+1 (208) 254-6996 essayswallet@gmail.com
  

As shared in lecture, the question for our unofficial 2021 Flame Challenge is: What is Global Warming?

As an introduction to this project, your Laboratory for the week is to research the Flame Challenge, watch the winning video entries from prior years, develop inspiration for your project, and then download and complete the Flame Challenge Worksheet below. You will turn-in your completed worksheet at the start of Lab #2 (when you go to lab sections during Week #3). The worksheet should be done individually, not with a lab partner. This worksheet is only worth 15 points and graded on good-faith effort. However, if you do not turn in a completed worksheet at the start of Lab #2 it will count as a missed lab!

I will provide you with a time-line, project specifics, and grading rubric for your submissions. For now, I just want everyone to start thinking about this project, which meets our science literacy requirement for non-science major courses. I am going to keep the project very broad to let everyone be creative and find the medium that best fits your background and method of communication. 

Resources to help you with your research:

Five criteria to think about, from the audience perspective, when creating your answer to the question:

1) Did you learn much about Global Warming from this answer?

2) How interesting was this answer?

3) Was this answer clear or confusing?

4) Did this answer use words you understood?

5) Did this answer make you interested in learning more about Global Warming or Science?

The video below, by Neil deGrasse Tyson, is a GREAT place to start your inspiration for this project and reminds us why science literacy is so important:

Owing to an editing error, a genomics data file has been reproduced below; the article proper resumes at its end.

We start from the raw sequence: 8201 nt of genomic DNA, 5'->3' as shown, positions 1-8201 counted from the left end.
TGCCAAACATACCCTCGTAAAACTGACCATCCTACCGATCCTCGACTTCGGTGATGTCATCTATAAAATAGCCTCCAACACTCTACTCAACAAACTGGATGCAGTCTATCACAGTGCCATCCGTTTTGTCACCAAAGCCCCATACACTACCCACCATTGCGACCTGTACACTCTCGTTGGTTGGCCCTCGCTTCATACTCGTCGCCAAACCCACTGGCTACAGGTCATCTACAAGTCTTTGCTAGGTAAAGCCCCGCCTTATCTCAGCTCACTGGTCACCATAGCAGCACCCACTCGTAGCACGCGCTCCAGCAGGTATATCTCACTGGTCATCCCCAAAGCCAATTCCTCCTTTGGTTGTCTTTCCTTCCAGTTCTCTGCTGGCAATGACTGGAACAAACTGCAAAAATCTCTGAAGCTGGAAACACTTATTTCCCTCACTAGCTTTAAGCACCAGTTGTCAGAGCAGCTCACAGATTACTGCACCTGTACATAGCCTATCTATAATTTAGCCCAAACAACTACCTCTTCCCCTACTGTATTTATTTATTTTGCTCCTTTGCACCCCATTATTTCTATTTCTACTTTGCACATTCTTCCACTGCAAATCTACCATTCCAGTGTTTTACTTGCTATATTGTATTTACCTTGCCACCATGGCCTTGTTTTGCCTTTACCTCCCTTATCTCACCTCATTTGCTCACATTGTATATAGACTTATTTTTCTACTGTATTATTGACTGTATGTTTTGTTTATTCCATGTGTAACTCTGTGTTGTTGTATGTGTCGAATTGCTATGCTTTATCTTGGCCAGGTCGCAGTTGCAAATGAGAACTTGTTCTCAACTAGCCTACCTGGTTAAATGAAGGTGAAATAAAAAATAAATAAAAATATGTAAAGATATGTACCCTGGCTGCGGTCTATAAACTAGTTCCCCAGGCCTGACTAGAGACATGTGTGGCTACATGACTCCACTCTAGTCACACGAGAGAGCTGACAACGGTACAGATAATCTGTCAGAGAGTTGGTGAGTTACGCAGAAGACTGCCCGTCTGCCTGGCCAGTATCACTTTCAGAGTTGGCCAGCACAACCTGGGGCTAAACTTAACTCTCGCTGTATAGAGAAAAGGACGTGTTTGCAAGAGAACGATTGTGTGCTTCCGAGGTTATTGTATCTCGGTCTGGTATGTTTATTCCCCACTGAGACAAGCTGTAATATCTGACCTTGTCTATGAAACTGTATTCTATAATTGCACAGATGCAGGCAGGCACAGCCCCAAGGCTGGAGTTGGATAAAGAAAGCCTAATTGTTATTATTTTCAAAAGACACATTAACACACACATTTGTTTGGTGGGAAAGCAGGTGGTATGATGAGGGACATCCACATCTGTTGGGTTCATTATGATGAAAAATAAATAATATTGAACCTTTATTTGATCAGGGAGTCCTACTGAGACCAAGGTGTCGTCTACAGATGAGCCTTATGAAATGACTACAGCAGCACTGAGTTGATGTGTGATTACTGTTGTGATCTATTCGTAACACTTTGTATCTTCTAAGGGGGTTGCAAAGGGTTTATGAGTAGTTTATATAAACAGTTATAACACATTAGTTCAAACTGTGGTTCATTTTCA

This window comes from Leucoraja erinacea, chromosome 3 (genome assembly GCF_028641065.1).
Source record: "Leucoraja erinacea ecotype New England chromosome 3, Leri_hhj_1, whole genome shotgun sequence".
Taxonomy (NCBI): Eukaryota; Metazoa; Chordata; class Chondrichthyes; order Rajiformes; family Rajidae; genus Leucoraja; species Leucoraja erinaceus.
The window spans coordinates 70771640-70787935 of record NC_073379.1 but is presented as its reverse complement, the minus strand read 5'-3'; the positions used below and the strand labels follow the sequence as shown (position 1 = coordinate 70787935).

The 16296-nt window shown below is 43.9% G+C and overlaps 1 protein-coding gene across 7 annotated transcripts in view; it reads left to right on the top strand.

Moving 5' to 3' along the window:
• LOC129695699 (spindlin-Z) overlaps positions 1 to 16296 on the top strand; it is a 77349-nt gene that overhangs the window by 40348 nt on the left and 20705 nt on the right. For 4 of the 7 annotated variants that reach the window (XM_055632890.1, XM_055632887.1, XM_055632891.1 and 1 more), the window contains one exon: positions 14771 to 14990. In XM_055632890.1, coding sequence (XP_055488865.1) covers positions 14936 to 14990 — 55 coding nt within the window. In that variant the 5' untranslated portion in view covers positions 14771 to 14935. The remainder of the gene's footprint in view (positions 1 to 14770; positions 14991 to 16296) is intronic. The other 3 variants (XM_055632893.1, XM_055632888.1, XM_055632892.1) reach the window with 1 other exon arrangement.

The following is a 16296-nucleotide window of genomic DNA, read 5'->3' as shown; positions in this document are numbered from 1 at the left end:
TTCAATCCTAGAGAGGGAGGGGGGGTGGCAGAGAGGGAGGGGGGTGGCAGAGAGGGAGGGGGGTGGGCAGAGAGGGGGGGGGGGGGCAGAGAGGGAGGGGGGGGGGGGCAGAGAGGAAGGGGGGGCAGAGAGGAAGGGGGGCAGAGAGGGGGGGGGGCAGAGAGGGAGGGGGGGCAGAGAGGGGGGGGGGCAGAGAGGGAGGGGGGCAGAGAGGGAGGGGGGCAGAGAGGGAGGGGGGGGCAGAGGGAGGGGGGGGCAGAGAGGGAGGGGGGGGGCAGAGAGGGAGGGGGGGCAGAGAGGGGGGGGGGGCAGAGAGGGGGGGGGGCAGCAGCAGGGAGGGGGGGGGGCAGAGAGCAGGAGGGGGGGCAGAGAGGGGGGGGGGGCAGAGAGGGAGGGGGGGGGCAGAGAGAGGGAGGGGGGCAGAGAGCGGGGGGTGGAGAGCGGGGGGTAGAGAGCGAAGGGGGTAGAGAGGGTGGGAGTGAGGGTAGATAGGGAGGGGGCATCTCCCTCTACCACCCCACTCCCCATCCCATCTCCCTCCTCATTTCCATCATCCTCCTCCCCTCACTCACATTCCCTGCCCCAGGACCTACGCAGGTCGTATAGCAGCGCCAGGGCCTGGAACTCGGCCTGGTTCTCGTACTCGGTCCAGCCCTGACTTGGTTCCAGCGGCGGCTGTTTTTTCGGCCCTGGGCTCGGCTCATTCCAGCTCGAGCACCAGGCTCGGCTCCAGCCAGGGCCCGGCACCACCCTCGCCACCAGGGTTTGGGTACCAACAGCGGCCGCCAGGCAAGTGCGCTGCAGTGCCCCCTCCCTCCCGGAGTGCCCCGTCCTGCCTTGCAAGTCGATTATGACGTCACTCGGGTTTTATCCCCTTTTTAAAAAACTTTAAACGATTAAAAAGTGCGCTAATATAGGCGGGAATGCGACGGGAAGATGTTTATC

Winning Video Entries from Prior Flame Challenges:

Below is the winning submission from our CHEM 1002 in 2018, which went on to become a finalist in the international contest!!

Do you know any 11-year-olds? If so, include their picture here. If not, here’s a picture of the group of children from our training video.

The Alan Alda Center for Communicating Science supports science and medical professionals to create genuine connections with people through clear and vivid communication. The Flame Challenge is a perfect place to practice. Before you begin creating your written, graphic or video entry, use this worksheet to spend a few minutes thinking about your audience.

What do you admire about 11-year-olds? Example: They are very honest and not embarrassed to admit when they don’t understand something. They are curious and make funny connections to things in their lives.

PRESENTED BY WITH SUPPORT FROM

Reflect on the winning video and written entries from prior years (graphic is new this year)

After reviewing the winning entries from prior years, do you want to do a written, video entry, or graphic entry to answer the “What is Climate” question. Why are you interested in this medium for your entry? After reviewing the winning entries from prior years, do you want to do a written, video, or graphic entry to answer the “What is Climate” question? Why are you interested in this medium for your entry?

Name: ____________________

After reviewing the winning entries from prior years, do you want to do a written, video, or graphic entry to answer to answer the “What is Global Warming” question? Why are you interested in this medium for your entry?